This summer the feeling of warm sun on our faces seems to go on and on. In the last couple of months, we have been busier than ever with so many visitors for the Commonwealth Games and the Edinburgh Festival. It’s wonderful seeing them enjoying our countryside and the great food it produces.
It’s Love Scotch Lamb Weekend, so this week I want to share a recipe for one of my favourite things – lamb chops. I adore them. Sweet, tender, crispy, and with a handy handle so you can pick them up.
Scotch Lamb is a Protected Geographical Indicator (PGI) product, marketed by the Quality Meat Scotland Farm Assurance Scheme with very strict rules for entry.
The lambs have to be born, raised and slaughtered in Scotland, so when you see the Scotch Lamb label you have the confidence it’s going to be good.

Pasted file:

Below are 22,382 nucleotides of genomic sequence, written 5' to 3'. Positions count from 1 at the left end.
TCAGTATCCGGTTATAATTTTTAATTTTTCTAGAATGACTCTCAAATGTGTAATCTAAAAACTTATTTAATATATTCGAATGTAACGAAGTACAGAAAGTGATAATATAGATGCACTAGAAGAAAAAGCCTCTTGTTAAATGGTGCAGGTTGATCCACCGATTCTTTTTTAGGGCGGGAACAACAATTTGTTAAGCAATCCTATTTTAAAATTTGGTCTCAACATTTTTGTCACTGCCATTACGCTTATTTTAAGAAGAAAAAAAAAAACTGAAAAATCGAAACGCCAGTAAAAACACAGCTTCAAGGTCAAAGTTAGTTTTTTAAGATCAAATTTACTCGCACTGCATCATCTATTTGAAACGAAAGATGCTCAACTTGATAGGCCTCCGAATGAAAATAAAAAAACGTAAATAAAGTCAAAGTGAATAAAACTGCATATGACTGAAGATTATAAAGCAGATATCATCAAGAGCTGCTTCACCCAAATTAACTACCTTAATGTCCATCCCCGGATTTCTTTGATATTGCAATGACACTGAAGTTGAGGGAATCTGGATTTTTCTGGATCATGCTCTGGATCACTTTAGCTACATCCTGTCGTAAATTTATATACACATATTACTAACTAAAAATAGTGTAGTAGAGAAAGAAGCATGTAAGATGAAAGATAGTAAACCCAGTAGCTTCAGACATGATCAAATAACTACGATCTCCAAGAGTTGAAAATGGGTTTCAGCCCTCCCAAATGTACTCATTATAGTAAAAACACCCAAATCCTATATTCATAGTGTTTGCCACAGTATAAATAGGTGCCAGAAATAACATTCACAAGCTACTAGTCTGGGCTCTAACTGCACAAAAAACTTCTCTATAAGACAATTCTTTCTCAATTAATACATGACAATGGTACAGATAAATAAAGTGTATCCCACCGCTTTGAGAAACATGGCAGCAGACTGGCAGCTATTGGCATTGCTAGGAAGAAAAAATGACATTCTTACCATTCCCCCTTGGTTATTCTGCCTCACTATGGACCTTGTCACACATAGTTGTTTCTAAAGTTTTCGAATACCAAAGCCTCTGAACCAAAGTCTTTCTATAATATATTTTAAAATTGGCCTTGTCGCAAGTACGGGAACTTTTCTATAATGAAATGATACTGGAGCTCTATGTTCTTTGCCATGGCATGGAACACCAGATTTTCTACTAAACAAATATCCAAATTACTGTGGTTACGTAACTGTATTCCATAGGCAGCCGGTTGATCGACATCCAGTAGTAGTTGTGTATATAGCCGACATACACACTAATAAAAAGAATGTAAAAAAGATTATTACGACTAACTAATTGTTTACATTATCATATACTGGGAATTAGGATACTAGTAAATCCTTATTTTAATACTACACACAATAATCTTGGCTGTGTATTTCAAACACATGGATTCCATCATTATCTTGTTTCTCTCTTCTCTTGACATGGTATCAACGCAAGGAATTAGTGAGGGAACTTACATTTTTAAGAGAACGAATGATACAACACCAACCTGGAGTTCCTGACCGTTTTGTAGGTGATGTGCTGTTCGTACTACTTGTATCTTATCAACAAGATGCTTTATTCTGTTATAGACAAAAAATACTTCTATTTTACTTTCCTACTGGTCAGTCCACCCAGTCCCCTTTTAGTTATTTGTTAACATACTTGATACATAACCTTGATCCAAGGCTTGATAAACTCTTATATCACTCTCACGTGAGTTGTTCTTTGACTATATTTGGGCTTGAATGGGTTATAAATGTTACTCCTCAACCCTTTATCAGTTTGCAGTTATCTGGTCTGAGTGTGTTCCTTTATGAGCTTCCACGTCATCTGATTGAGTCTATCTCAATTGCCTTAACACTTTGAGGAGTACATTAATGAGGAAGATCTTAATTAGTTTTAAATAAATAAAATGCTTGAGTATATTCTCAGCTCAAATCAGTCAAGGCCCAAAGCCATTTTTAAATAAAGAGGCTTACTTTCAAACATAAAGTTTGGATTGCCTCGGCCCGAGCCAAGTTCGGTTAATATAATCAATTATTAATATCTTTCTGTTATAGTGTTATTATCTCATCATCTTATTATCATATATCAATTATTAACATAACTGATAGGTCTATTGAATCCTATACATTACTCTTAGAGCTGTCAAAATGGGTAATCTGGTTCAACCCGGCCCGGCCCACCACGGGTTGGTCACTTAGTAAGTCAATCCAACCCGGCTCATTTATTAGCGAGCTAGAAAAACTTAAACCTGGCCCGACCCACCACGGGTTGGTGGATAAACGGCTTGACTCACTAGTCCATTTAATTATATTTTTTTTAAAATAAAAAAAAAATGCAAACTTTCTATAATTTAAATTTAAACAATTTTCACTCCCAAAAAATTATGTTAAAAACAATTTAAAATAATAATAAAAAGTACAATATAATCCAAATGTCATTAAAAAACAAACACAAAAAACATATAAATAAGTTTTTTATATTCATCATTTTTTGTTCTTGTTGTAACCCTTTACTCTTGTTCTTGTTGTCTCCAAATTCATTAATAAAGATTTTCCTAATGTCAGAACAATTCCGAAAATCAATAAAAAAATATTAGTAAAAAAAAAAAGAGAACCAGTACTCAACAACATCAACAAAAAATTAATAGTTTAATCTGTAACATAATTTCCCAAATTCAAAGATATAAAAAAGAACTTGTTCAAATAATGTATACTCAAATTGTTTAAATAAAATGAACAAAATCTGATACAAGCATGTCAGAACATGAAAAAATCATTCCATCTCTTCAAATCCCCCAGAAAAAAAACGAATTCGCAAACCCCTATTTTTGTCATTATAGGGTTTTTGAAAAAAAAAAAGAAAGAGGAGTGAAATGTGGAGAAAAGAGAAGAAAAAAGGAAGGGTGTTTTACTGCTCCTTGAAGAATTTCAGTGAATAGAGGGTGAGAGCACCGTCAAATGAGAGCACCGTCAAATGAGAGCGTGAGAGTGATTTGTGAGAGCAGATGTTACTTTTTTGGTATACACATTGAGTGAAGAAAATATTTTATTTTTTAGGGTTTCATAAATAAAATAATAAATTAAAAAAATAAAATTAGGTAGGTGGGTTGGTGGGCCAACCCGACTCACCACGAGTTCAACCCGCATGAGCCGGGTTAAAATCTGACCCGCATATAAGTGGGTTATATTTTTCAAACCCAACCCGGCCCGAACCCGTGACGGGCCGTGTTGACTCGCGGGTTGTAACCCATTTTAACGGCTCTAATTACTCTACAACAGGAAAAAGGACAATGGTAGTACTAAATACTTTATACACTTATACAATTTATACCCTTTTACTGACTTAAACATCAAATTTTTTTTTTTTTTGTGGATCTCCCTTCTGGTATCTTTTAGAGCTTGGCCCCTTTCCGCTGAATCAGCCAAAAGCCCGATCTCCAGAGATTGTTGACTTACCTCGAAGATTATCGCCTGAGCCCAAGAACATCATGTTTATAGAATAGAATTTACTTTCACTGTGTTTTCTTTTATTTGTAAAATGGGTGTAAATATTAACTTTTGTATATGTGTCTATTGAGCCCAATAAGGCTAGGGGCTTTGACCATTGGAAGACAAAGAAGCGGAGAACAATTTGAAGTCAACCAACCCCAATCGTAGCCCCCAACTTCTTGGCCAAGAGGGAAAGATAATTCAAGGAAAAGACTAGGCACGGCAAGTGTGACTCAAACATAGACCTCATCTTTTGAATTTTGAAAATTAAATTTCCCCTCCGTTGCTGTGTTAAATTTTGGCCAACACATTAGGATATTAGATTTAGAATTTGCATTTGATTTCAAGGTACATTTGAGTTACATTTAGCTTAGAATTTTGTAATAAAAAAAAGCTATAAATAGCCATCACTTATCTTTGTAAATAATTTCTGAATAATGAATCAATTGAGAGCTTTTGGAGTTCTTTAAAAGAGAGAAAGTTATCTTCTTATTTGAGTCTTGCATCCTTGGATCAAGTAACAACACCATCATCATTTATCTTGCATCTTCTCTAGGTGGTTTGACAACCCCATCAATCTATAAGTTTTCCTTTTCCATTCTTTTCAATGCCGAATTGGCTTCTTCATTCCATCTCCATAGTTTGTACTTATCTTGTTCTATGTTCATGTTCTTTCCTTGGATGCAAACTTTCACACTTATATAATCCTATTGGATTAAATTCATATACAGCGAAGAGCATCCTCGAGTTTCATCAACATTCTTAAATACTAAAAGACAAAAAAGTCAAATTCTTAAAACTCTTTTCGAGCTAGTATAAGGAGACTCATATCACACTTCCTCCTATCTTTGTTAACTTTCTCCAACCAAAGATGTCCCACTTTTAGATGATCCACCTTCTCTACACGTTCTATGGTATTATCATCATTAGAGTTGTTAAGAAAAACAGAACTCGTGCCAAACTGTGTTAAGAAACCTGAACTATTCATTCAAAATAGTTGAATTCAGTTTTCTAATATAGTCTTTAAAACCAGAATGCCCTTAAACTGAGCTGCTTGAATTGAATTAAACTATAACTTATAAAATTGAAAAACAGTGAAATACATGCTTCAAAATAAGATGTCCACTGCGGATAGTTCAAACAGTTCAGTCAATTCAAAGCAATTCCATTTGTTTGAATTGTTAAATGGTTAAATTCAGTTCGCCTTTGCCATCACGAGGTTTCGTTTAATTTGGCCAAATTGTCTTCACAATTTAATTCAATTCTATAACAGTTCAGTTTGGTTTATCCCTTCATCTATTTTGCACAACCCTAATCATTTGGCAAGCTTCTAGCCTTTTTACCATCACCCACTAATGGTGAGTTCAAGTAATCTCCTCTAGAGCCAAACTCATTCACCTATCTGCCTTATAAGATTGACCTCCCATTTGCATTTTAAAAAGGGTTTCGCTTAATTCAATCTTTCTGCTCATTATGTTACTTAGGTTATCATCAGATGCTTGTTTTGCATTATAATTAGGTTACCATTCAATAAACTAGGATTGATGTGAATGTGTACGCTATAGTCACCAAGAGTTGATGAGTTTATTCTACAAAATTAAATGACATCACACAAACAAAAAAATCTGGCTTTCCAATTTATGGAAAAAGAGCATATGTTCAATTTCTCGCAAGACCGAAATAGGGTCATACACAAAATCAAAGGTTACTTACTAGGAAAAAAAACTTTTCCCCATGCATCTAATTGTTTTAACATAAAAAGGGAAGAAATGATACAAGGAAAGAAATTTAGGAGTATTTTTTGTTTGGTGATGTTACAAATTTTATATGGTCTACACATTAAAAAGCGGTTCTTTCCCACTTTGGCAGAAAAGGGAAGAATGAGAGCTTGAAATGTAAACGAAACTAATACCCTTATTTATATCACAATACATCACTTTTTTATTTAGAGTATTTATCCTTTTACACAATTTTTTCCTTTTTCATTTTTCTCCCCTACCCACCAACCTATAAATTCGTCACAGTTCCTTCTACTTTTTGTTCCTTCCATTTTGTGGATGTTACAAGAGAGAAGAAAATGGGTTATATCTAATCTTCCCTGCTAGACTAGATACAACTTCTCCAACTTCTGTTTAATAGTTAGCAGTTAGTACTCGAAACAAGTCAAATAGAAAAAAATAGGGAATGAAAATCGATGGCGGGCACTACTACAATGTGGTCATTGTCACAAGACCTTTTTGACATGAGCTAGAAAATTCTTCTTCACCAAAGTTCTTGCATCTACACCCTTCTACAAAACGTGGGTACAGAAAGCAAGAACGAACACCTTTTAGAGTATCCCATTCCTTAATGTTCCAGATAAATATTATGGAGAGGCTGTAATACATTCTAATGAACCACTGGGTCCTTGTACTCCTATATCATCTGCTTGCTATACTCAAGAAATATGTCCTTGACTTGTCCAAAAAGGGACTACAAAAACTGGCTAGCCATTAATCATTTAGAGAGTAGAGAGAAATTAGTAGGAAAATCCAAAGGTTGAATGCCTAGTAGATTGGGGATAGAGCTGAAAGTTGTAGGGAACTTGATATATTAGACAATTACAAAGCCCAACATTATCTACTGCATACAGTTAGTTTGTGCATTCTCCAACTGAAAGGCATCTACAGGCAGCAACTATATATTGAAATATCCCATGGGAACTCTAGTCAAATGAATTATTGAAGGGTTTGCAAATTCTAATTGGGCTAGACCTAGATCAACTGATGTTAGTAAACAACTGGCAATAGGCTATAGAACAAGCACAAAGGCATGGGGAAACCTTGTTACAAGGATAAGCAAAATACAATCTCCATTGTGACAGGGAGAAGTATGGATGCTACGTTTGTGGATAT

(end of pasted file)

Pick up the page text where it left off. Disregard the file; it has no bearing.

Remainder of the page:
I buy whole animals for the restaurant and butcher them myself, which allows us the freedom to find new cuts and experiment.
One of my favourite tastes in the lamb world is native Shetland lamb, which is born, raised and slaughtered on Shetland and qualifies for Protected Designation of Origin status, like Parma ham or Camembert.
It’s a delicious smaller breed, very seasonal and not ready until late summer.
We sometimes forget how hard farmers work and what goes into producing great food for our tables. We tend to take this for granted, so let’s try to support our true food heroes more.
So this weekend, make sure you get some juicy Scotch Lamb goodness all over your chops.
SCOTCH LAMB CHOPS, LYONNAISE POTATOES and SPINACH
Scotch Lamb – a true mark of excellence. Lamb chops prepared this way are quite simply stunning. Served with classic Lyonnaise potatoes, spinach and some mustard to bring it all together; it’s a dish we can all achieve. I think lamb chops can end up a tad chewy if they are served too rare, so I’m suggesting you roast them a bit longer with a sprig of rosemary and a few cloves of garlic. Heavenly.